Have a question about Global Expansion? Ask an expert.
We'll email you when the anonymized answer is posted.
You have left field empty. Please fill that out.
We have been manufacturing barber and beauty tools for more than 30 years and have been addressing only the demand in our own country. But now we are looking forward to exporting our products and brand in the global market as well. Currently we are looking for distributors of barber tools starting in the UK and then expanding to other countries. What is the most effective approach to take in order to find the best distributors for our products?
It will take some research and activity on your part to find the right distributors for your products. You don’t simply want to find distributors, you want to find those that will promote and support your product, have a good relationship with your mutual customers, and will also have a positive relationship with you. Based on the kinds of products you would like to sell and the distributor relationships you seek, you can build the right business associations for your company.
Here are some of the steps that will help you get started in finding high quality distributors who are a good fit for your company. These steps work for finding distributors in other countries besides the UK, in case you decide to consider other expansion options.
1. Identify the important industry organizations for your products in the UK. Through these organizations, you can build relationships, get information, find referrals, and identify distributors who are aligned with your products and the way you do business. As you do your online search for good distributors, use the kinds of keywords in your search criteria that will bring you the best results: UK salon supplies, London salon supplies, United Kingdom barber supply distributors, UK beauty supply trade shows, barber supply associations. You will know best how to represent your business in these searches.
2. Look for related products you’d like to be associated with that are at a similar quality level and focus on the distributors who carry those item. This will help you narrow your search.
3. Contact the related associations and let them know you would like them to help you. They are promoting and supporting the industry, so should be able to give you assistance.
4. Get introductions from organizations and associations to distributors. The more targeted you can be in your specific request, the easier it will be for them to help you. If done correctly, this activity is beneficial to everyone, so the organizations and associations are interested in promoting business.
5. Once you have identified distributors with whom you’d like to do business, get a list of client references from them so you can vet them with their customers. Make sure they have the same level of customer support that you do so that they will represent your brand as you wish.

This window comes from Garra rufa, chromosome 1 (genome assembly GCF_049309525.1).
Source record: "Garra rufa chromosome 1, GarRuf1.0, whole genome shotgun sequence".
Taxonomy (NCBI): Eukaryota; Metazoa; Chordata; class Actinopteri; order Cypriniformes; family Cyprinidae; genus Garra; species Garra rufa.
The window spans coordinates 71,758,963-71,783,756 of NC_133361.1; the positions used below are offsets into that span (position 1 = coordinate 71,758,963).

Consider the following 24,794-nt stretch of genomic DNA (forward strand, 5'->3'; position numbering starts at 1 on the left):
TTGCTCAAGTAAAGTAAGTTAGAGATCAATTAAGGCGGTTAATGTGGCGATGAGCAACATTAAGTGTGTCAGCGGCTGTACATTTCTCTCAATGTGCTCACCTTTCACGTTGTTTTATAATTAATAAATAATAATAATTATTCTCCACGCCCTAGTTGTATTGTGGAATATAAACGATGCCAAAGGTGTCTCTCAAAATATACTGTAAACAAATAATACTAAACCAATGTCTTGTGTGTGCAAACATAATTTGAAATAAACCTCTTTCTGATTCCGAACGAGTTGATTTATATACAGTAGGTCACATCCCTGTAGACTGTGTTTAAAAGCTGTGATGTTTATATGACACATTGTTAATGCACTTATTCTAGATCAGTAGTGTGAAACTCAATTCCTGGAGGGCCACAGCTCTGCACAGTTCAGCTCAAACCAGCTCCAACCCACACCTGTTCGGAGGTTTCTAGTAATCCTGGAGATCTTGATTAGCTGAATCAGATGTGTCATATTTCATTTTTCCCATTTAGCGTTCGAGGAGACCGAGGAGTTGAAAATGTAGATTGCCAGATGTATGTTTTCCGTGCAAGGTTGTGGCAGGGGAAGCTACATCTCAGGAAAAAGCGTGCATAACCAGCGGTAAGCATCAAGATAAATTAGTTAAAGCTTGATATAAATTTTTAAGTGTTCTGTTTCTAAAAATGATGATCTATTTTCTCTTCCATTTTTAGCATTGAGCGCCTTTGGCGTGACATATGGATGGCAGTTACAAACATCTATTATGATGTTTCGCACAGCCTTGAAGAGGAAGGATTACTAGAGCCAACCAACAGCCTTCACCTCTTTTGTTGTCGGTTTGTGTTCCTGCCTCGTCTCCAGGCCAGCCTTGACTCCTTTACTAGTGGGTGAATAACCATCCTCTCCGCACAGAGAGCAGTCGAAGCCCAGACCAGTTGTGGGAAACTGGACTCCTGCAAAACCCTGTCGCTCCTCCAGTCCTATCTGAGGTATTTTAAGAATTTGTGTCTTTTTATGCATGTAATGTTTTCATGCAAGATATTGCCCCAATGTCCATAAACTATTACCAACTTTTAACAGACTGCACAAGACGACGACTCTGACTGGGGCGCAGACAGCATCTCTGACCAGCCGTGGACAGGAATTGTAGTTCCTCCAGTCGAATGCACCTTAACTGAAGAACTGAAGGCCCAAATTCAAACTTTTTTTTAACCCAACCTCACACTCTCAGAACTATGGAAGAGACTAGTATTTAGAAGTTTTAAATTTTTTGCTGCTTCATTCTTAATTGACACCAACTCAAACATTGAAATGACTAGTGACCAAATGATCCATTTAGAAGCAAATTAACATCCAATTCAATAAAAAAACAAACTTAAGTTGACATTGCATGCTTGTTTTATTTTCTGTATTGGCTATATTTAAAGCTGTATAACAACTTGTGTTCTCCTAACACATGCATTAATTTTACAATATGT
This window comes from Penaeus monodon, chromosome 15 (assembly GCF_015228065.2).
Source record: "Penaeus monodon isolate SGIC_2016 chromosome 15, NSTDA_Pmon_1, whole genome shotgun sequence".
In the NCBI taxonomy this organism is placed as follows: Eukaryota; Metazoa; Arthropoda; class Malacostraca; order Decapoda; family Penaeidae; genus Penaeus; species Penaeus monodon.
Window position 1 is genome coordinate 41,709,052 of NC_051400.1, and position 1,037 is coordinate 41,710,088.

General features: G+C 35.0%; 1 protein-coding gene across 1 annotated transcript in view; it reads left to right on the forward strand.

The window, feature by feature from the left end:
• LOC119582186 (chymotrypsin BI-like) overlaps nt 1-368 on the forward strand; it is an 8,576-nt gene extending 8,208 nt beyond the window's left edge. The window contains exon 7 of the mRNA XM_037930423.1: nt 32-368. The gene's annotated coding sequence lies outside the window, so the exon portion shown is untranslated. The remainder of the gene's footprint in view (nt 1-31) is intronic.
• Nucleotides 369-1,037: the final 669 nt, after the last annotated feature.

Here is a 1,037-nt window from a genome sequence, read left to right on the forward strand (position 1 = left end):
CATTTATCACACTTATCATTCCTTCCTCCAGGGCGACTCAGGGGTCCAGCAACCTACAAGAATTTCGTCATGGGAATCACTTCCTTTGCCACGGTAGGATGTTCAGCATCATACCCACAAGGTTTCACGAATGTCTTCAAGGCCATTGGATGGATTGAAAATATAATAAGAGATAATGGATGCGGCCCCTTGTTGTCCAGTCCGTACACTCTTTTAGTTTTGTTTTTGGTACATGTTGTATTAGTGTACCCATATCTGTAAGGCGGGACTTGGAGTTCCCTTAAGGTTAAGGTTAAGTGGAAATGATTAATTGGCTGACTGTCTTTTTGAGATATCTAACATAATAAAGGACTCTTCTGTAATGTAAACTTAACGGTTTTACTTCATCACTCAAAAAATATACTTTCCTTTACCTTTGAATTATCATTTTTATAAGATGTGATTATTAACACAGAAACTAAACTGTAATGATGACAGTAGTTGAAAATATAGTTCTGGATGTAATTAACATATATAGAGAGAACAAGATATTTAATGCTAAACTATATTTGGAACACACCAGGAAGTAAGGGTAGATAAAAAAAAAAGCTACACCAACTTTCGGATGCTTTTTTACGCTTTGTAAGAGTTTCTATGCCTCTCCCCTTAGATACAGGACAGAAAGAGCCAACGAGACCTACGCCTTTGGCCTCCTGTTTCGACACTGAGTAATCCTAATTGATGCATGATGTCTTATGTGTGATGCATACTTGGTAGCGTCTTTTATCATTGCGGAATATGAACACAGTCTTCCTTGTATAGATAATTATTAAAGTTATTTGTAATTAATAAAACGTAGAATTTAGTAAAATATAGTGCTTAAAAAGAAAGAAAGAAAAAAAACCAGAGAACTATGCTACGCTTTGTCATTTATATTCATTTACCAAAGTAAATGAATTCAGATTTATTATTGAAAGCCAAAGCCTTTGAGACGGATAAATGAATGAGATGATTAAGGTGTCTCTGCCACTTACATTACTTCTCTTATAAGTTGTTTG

6. In order to make this process as effective as possible, attend shows, get to know the market, meet distributor candidates, and look for those who will support and promote your product along with the others that they sell.
Good luck with your global expansion!More
As a general rule, you are only required to accept a return if the item is faulty, not as described, or unfit for its purpose.* However, it is common practice to offer a more extensive return, refund, or exchange policy. Most retailers offer their customers a policy that allows them to return non-faulty items with a few stipulations. Those stipulations vary depending on the retailer, but commonly require that the item be unused, in undamaged and original packaging, accompanied by a receipt, and be returned/exchanged within a specific amount of time. Some common items that most retailers will not accept returns and exchanges for are DVDs, CDs, computer software, perishables, and items made-to-order.
Most retailers will prominently display their return policy in store, on receipts, and their website. Keep in mind, if you do offer a more extensive return/refund policy, you are required to follow your policy.
* There are specific exceptions to this rule, including exceptions for online and phone purchases and for purchases of digital content. Those exceptions are explained in more detail in Globig’s Billing Regulations subsection of Product Localization in the UK Knowledge Base.More
Lawyer is a general term used to describe anyone who practices law, including barristers and solicitors. In the United States the terms lawyer and attorney are the most common, and they are used interchangeably, as they are synonyms. However, historically, many countries have had a split legal system whereby lawyers have two distinct professional tracks, that of either a solicitor or a barrister. The most basic difference between a barrister and a solicitor is that barristers traditionally represented and defended clients in court, while solicitors performed out of court legal work i.e., transactional work, and worked more directly with clients.